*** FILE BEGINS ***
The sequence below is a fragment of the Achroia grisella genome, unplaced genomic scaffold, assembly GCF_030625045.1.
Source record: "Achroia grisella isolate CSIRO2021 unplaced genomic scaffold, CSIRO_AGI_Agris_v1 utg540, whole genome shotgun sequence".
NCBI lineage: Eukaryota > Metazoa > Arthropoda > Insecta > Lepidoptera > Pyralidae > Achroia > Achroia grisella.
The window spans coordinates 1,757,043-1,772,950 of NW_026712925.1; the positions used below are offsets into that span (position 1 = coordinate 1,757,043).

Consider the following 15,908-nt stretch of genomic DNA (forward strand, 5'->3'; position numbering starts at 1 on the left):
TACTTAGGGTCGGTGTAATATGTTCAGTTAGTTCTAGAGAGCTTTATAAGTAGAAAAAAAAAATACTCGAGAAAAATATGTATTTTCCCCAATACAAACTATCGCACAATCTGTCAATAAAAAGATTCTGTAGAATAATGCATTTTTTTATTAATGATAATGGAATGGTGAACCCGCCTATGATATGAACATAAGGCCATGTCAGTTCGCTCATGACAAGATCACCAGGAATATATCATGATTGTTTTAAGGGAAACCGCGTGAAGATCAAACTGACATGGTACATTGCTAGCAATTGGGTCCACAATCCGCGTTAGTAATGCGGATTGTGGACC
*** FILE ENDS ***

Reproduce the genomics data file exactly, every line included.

The sequence below is a fragment of the Achroia grisella genome, unplaced genomic scaffold, assembly GCF_030625045.1.
Source record: "Achroia grisella isolate CSIRO2021 unplaced genomic scaffold, CSIRO_AGI_Agris_v1 utg540, whole genome shotgun sequence".
NCBI lineage: Eukaryota > Metazoa > Arthropoda > Insecta > Lepidoptera > Pyralidae > Achroia > Achroia grisella.
The window spans coordinates 1,757,043-1,772,950 of NW_026712925.1; the positions used below are offsets into that span (position 1 = coordinate 1,757,043).

Consider the following 15,908-nt stretch of genomic DNA (forward strand, 5'->3'; position numbering starts at 1 on the left):
TACTTAGGGTCGGTGTAATATGTTCAGTTAGTTCTAGAGAGCTTTATAAGTAGAAAAAAAAAATACTCGAGAAAAATATGTATTTTCCCCAATACAAACTATCGCACAATCTGTCAATAAAAAGATTCTGTAGAATAATGCATTTTTTTATTAATGATAATGGAATGGTGAACCCGCCTATGATATGAACATAAGGCCATGTCAGTTCGCTCATGACAAGATCACCAGGAATATATCATGATTGTTTTAAGGGAAACCGCGTGAAGATCAAACTGACATGGTACATTGCTAGCAATTGGGTCCACAATCCGCGTTAGTAATGCGGATTGTGGACC